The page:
Regulation  

FCA blamed for overwhelming Fos

FCA blamed for overwhelming Fos

The Financial Conduct Authority should be doing more to prevent mass numbers of complaints from ending up at the Financial Ombudsman Service, Richard Lloyd has said.

Mr Lloyd, who has recently completed a review of the Fos, made the comments while addressing the Treasury select committee yesterday evening (18 July).

He said the ombudsman had been "completely distorted" by the huge number of payment protection insurance (PPI) complaints it has had to handle in recent years and the FCA should have forced firms to solve their clients' problems.

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Mr Lloyd, former executive director of consumer rights organisation Which, said: "The FCA has the power to say to a regulated firm 'you have poorly treated, mis-sold, failed this large number of customers, this is what you need to do to put that right', a mandatory redress scheme.

"That's, in my view, what should have been done with PPI. In the end the Fos has ended up clearing up this mass mis-selling problem in a way that has completely distorted the organisation for a decade.

"What I would rather see is the regulator imposing redress schemes on firms that have harmed or caused consumer detriment in a large scale rather than to say to consumers 'it's up to you, you have got to raise a complaint and when that complaint has not been handled properly, you've got to go to the Fos and spend a few years of your life'.

"What has been missing in the debate about the Fos is that there is a bigger, more effective in my view, way of tackling these kinds of systemic or widespread consumer harms earlier which is for the FCA to use that power better to force the firm to put things right in the first place, proactively contacting its customers saying this is what they'll do to put it right, rather than to wait for the individual complaints to work through the system and potentially to end up at a Fos that has then got to scramble to work out what its position would be on TSB IT failures for example."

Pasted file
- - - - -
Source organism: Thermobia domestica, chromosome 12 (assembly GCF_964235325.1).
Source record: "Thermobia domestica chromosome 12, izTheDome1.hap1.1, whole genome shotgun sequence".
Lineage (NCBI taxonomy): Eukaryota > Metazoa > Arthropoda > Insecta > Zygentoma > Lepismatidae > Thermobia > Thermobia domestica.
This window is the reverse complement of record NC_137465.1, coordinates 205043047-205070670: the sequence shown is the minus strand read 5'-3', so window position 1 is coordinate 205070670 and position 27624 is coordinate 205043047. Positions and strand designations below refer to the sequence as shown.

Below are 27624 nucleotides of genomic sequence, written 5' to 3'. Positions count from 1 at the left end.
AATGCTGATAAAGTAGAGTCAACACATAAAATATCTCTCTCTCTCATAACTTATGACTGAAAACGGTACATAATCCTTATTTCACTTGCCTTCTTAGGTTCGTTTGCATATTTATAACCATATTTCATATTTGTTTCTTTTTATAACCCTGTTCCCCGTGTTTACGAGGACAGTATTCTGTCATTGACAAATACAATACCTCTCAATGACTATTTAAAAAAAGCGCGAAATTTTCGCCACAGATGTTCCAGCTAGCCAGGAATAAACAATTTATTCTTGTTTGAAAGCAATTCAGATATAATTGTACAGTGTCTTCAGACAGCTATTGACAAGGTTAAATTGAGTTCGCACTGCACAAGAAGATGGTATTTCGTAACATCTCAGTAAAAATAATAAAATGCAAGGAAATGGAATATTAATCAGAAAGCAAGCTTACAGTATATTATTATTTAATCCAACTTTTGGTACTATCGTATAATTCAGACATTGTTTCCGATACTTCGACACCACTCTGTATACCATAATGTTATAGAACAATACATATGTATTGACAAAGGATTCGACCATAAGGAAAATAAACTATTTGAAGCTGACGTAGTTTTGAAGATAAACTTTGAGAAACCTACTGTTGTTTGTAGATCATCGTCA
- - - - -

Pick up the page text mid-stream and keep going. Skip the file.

Treasury select committee member Rushanara Ali asked Mr Lloyd whether the buck was being passed to the Fos to sort of these mass mis-selling issues and he responded: "Precisely".

Ms Ali had asked Mr Lloyd about this issue in light of the IT failures at TSB, which saw nearly two million people being locked out of online banking services and the committee saying it had lost confidence in the bank's chief executive Paul Pester for his handling of the issue.

She asked Mr Lloyd whether there was a way for businesses which prompted a large number of complaints to "pay a heavy penalty" at the outset rather than force consumers to complain to the Fos.

The Labour MP said: "It has already been months since these problems have arisen, there are about 100,000 cases which they had dealt with when they last came to see us. Tens of thousands of them could be heading in the direction of Fos.